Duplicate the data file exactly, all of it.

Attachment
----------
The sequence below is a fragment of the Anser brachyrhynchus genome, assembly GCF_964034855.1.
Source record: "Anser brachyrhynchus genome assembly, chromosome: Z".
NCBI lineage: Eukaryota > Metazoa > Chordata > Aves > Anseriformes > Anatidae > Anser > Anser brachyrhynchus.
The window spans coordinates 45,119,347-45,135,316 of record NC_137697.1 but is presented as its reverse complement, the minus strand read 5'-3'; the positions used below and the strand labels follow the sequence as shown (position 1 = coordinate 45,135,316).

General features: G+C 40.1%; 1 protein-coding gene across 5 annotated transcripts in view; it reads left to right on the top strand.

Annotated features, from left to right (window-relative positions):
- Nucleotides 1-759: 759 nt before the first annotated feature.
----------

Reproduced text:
The sequence below is a fragment of the Anser brachyrhynchus genome, assembly GCF_964034855.1.
Source record: "Anser brachyrhynchus genome assembly, chromosome: Z".
NCBI lineage: Eukaryota > Metazoa > Chordata > Aves > Anseriformes > Anatidae > Anser > Anser brachyrhynchus.
The window spans coordinates 45,119,347-45,135,316 of record NC_137697.1 but is presented as its reverse complement, the minus strand read 5'-3'; the positions used below and the strand labels follow the sequence as shown (position 1 = coordinate 45,135,316).

General features: G+C 40.1%; 1 protein-coding gene across 5 annotated transcripts in view; it reads left to right on the top strand.

Annotated features, from left to right (window-relative positions):
- Nucleotides 1-759: 759 nt before the first annotated feature.